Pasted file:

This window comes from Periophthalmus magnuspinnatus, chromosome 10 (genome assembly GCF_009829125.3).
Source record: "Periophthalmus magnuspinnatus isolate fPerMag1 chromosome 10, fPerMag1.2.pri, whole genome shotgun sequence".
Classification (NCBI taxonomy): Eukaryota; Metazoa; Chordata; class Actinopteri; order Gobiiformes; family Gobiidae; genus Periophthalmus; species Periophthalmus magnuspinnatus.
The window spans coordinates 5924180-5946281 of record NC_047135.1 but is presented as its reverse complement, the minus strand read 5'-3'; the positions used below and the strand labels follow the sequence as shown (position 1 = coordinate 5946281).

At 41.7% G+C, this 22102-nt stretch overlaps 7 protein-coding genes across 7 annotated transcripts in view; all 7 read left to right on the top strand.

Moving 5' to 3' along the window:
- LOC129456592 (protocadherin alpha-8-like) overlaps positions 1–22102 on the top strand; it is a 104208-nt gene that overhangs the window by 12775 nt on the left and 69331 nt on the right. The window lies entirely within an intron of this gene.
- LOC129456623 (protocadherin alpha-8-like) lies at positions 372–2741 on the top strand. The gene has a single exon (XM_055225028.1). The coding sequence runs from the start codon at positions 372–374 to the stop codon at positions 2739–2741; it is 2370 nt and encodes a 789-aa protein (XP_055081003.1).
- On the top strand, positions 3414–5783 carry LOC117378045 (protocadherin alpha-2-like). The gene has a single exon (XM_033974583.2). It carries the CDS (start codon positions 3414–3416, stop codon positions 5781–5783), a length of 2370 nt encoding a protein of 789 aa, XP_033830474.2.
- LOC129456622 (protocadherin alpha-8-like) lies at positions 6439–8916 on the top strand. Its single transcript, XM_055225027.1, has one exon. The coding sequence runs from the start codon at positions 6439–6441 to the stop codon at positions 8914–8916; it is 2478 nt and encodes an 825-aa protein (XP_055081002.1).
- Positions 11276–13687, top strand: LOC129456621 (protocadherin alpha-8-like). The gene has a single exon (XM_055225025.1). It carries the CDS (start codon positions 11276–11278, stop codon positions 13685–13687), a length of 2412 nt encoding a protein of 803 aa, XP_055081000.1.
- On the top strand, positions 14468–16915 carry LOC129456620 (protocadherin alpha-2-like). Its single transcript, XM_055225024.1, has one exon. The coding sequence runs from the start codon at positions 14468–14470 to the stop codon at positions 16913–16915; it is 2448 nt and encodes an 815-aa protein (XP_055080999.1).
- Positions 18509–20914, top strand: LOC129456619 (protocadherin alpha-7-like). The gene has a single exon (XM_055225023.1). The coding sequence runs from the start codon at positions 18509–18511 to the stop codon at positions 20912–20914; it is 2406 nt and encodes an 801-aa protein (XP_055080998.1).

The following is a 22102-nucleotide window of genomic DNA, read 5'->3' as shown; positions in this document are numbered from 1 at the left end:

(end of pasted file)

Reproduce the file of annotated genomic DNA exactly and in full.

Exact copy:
This window comes from Periophthalmus magnuspinnatus, chromosome 10 (genome assembly GCF_009829125.3).
Source record: "Periophthalmus magnuspinnatus isolate fPerMag1 chromosome 10, fPerMag1.2.pri, whole genome shotgun sequence".
Classification (NCBI taxonomy): Eukaryota; Metazoa; Chordata; class Actinopteri; order Gobiiformes; family Gobiidae; genus Periophthalmus; species Periophthalmus magnuspinnatus.
The window spans coordinates 5924180-5946281 of record NC_047135.1 but is presented as its reverse complement, the minus strand read 5'-3'; the positions used below and the strand labels follow the sequence as shown (position 1 = coordinate 5946281).

At 41.7% G+C, this 22102-nt stretch overlaps 7 protein-coding genes across 7 annotated transcripts in view; all 7 read left to right on the top strand.

Moving 5' to 3' along the window:
- LOC129456592 (protocadherin alpha-8-like) overlaps positions 1–22102 on the top strand; it is a 104208-nt gene that overhangs the window by 12775 nt on the left and 69331 nt on the right. The window lies entirely within an intron of this gene.
- LOC129456623 (protocadherin alpha-8-like) lies at positions 372–2741 on the top strand. The gene has a single exon (XM_055225028.1). The coding sequence runs from the start codon at positions 372–374 to the stop codon at positions 2739–2741; it is 2370 nt and encodes a 789-aa protein (XP_055081003.1).
- On the top strand, positions 3414–5783 carry LOC117378045 (protocadherin alpha-2-like). The gene has a single exon (XM_033974583.2). It carries the CDS (start codon positions 3414–3416, stop codon positions 5781–5783), a length of 2370 nt encoding a protein of 789 aa, XP_033830474.2.
- LOC129456622 (protocadherin alpha-8-like) lies at positions 6439–8916 on the top strand. Its single transcript, XM_055225027.1, has one exon. The coding sequence runs from the start codon at positions 6439–6441 to the stop codon at positions 8914–8916; it is 2478 nt and encodes an 825-aa protein (XP_055081002.1).
- Positions 11276–13687, top strand: LOC129456621 (protocadherin alpha-8-like). The gene has a single exon (XM_055225025.1). It carries the CDS (start codon positions 11276–11278, stop codon positions 13685–13687), a length of 2412 nt encoding a protein of 803 aa, XP_055081000.1.
- On the top strand, positions 14468–16915 carry LOC129456620 (protocadherin alpha-2-like). Its single transcript, XM_055225024.1, has one exon. The coding sequence runs from the start codon at positions 14468–14470 to the stop codon at positions 16913–16915; it is 2448 nt and encodes an 815-aa protein (XP_055080999.1).
- Positions 18509–20914, top strand: LOC129456619 (protocadherin alpha-7-like). The gene has a single exon (XM_055225023.1). The coding sequence runs from the start codon at positions 18509–18511 to the stop codon at positions 20912–20914; it is 2406 nt and encodes an 801-aa protein (XP_055080998.1).

The following is a 22102-nucleotide window of genomic DNA, read 5'->3' as shown; positions in this document are numbered from 1 at the left end: